Thursday, February 19, 2009

Solid Ivory - Axe Sequence

Here's a sequence from one of my favorite Lantz cartoons: Solid Ivory.
It shows a perfect combination of good direction and animation happening at the same time. You don't always find these two skills in the same film. When they are working together its cartoon magic.
The director (Dick Lundy) did the overall timing and cutting. It looks like it's mostly on a 10x beat - a "march beat". Same beat I used for the "Happy Happy Joy Joy" song. 10x beats evoke a feeling of nervous energy. Don't ask me why.
Within that beat, it has a good variety of contrasts in the timing. Some things happen fast, and other things are slower or more evenly timed. It all adds up to visual melody.
The animation is very cartoony and elastic. It's full of principles but they are all subservient to the gags. You're not thinking to yourself "My, what wonderful squash and stretch", or "How beautiful is that overlapping action?" as you might in "Lady and The Tramp" or "Cats Don't Dance" where you can admire the motion on a technical level, but it all seems just too conscious of following all the animation rules and tricks for their own sake.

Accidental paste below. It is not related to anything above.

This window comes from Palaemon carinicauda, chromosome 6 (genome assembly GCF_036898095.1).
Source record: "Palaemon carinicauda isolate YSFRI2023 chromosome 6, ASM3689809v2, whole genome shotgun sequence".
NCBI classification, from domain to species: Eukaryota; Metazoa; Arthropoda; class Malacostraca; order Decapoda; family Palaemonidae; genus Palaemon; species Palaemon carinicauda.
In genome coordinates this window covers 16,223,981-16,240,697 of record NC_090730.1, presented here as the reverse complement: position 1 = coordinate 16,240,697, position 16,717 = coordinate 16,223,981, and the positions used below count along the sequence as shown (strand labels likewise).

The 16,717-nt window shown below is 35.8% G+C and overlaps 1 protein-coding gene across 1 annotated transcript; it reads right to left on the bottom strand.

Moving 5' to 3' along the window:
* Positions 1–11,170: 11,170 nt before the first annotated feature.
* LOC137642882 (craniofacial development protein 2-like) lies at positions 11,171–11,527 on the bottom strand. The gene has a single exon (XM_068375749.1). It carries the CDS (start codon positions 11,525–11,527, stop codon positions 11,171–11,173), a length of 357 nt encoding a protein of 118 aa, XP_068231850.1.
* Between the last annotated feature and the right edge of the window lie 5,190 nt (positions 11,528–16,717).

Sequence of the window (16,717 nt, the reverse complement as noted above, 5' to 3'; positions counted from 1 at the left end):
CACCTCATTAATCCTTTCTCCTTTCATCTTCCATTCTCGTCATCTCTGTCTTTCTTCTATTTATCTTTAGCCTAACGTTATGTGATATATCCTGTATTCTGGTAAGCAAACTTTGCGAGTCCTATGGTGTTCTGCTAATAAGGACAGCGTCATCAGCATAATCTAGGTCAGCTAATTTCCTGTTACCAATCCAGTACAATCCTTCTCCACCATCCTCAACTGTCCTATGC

These Lantz cartoons are aimed mainly at kids (or grown up cartoon freaks like me). They aren't as funny, witty or layered as WB cartoons were, but that's fine. It gives the kids and purists what they want - crazy but controlled action and gags, slapstick, violence and loads of life. LIFE! - which seems to be missing from cartoons today. Modern cartoons don't seem to be "alive" anymore no matter how much money is spent on them. They look "manufactured" instead. Like committees of zombies get together and read all the rules to each other then put the cartoon together with tape one rule at a time.
Woody doesn't have a boatload of personality, but he has a huge reservoir of motivation and energy - like most kids - before the world of serious dull adults wears it out of them.
This is pure fun for fun sake - made with love, instinct and lots of superhuman skill.